Monday, April 07, 2008

Me and My Big Ideas, part 3

OK, last one. Promise. (I originally meant to make these posts at decorous intervals, but that was back in November before I had my baby, and he's asleep now, so, well, I'm carping diem.)

This final post was written in response to someone who asked what values homeschoolers were so afraid of having their kids exposed to in school.

In case it needs to be spelled out, I speak from my experience (based on having served fourteen years in the Irish school system (1978-1992), and on what I know about that system now from teacher friends, other parents, and the media), and from my feelings relating to school ("feelings", specifically, since the question mentions "afraid").

What I'm "so afraid of" is not a set of pernicious personal values that I fear a given teacher might hold (e.g. homophobia, violent nationalism, ultra-Catholicism) - children encounter people all the time whose values conflict with each other's and with those of their immediate circle: it's part of life. Instead, I'm afraid of a set of values that I feel are, sadly, implicit in a system wherein large(ish) groups of children are taught by (at any one time) a single adult, and where children do not have any genuine power. I am not in any way suggesting that these values are deliberately asserted in the school system, but I believe that (in Ireland, at least) they are rooted very deeply. Teachers within the system cannot totally avoid working within these value frameworks, whatever their own convictions might be.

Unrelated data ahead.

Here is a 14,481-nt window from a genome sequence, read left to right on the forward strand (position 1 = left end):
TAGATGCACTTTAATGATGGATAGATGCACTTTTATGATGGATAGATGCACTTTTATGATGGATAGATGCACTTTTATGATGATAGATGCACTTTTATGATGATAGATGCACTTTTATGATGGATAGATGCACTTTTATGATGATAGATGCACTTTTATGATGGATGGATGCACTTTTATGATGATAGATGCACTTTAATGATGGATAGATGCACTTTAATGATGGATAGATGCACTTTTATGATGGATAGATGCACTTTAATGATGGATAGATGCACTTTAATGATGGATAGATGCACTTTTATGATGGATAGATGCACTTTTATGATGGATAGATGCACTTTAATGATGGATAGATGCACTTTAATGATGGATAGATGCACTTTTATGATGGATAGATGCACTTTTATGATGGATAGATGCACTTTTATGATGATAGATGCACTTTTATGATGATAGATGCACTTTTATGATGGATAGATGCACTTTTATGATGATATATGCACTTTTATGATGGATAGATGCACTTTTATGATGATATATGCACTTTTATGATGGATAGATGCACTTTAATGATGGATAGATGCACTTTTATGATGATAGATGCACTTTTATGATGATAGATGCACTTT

In no particular order, then, here are some lessons that I would quite like my children not to have to learn - or at least, not at the impressionable age at which I learnt them:

* What you are interested in at this moment is less important than what I am instructing you to focus on.

* You are powerless; the rules are the rules; the adults in charge here have essentially arbitrary authority over you. (Corollary: might is right.)

* Your passions are irrelevant to your education; they must be indulged either furtively (risking punishment) or only after your school duties have been discharged.

* If a teacher tells you to do something, no matter how absurd or pointless it may seem, you must do it or face punishment.

* Conform. It's safer.

* Boredom and fear (chiefly of adult retribution or disapproval) are part of the package, not something you are entitled to do anything about. If you are bored and attempt to alleviate this state, expect trouble.

* Mistakes are bad.

* Proving to someone else that you can do something is more important than doing it to a level that you find satisfactory (e.g. sufficient to accomplish a related personal goal).

* In general, the measurable takes precedence over the unmeasurable.

I could go on, but I suspect you get the gist. Please don't anyone take this as a personal attack!

1 comment:

Ailbhe said...

Good one on the values.

Over here, academic achievement is almost never first among schoolers' concerns - they ask me about the child's social life.

About which I cannot at present be articulate. Guh.

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